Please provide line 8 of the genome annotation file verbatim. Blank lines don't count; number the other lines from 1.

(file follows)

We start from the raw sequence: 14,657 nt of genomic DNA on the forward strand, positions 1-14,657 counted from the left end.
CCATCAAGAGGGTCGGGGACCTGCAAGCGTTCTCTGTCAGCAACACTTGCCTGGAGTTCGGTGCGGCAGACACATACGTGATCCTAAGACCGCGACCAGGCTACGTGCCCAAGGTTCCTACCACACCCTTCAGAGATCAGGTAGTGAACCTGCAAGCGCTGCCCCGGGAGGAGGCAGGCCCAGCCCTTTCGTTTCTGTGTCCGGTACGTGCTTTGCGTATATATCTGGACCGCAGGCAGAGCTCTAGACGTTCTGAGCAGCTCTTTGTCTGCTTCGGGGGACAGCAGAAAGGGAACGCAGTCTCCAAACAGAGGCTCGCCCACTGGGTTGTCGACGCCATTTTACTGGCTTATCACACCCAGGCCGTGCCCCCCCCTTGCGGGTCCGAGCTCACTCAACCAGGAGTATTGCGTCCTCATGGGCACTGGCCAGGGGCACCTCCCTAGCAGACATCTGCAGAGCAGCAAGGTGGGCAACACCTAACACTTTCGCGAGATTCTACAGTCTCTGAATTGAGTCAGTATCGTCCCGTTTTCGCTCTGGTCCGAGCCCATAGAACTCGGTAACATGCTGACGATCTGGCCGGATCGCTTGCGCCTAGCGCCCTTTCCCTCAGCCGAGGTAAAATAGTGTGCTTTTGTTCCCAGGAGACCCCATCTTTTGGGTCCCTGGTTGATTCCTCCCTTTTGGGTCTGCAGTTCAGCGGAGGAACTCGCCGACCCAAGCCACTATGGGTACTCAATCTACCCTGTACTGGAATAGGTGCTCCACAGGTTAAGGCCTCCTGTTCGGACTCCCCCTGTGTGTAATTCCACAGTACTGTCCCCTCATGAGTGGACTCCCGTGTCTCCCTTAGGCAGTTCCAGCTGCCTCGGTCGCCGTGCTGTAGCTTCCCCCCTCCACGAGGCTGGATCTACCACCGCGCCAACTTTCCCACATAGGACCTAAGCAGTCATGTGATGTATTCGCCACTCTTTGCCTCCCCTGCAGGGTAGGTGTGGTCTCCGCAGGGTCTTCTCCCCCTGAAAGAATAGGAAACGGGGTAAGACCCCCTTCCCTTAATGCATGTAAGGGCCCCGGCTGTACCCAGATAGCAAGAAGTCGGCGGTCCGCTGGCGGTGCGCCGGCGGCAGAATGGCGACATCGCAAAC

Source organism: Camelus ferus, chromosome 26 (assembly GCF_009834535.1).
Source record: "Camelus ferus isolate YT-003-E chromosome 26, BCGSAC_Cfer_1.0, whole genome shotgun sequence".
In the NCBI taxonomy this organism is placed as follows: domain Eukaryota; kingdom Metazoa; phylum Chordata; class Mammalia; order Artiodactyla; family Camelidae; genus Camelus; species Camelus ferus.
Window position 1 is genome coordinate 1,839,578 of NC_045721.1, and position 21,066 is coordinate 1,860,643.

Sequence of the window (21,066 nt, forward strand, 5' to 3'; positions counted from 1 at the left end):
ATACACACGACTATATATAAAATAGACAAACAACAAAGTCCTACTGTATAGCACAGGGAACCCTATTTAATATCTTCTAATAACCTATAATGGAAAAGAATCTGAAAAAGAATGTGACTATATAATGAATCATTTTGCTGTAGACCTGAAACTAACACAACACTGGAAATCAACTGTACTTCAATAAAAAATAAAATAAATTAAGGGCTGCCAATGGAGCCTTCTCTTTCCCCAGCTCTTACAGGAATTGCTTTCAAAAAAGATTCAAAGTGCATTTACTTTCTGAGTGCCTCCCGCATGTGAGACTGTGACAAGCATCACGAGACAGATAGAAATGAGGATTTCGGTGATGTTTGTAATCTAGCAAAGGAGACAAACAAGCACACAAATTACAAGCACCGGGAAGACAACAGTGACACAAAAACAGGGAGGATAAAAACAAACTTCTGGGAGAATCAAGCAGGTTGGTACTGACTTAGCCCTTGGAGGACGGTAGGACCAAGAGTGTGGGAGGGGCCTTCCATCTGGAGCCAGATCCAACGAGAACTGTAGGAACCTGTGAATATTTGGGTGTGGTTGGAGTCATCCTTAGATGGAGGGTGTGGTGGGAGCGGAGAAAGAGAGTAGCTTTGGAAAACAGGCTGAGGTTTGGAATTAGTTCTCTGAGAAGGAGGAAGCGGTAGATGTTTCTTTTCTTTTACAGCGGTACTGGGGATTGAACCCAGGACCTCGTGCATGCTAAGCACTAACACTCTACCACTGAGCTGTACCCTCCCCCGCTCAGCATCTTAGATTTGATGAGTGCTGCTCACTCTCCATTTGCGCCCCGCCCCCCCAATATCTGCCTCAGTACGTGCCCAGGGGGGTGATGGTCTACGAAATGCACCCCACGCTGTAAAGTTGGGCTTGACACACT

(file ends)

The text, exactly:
ATACACACGACTATATATAAAATAGACAAACAACAAAGTCCTACTGTATAGCACAGGGAACCCTATTTAATATCTTCTAATAACCTATAATGGAAAAGAATCTGAAAAAGAATGTGACTATATAATGAATCATTTTGCTGTAGACCTGAAACTAACACAACACTGGAAATCAACTGTACTTCAATAAAAAATAAAATAAATTAAGGGCTGCCAATGGAGCCTTCTCTTTCCCCAGCTCTTACAGGAATTGCTTTCAAAAAAGATTCAAAGTGCATTTACTTTCTGAGTGCCTCCCGCATGTGAGACTGTGACAAGCATCACGAGACAGATAGAAATGAGGATTTCGGTGATGTTTGTAATCTAGCAAAGGAGACAAACAAGCACACAAATTACAAGCACCGGGAAGACAACAGTGACACAAAAACAGGGAGGATAAAAACAAACTTCTGGGAGAATCAAGCAGGTTGGTACTGACTTAGCCCTTGGAGGACGGTAGGACCAAGAGTGTGGGAGGGGCCTTCCATCTGGAGCCAGATCCAACGAGAACTGTAGGAACCTGTGAATATTTGGGTGTGGTTGGAGTCATCCTTAGATGGAGGGTGTGGTGGGAGCGGAGAAAGAGAGTAGCTTTGGAAAACAGGCTGAGGTTTGGAATTAGTTCTCTGAGAAGGAGGAAGCGGTAGATGTTTCTTTTCTTTTACAGCGGTACTGGGGATTGAACCCAGGACCTCGTGCATGCTAAGCACTAACACTCTACCACTGAGCTGTACCCTCCCCCGCTCAGCATCTTAGATTTGATGAGTGCTGCTCACTCTCCATTTGCGCCCCGCCCCCCCAATATCTGCCTCAGTACGTGCCCAGGGGGGTGATGGTCTACGAAATGCACCCCACGCTGTAAAGTTGGGCTTGACACACT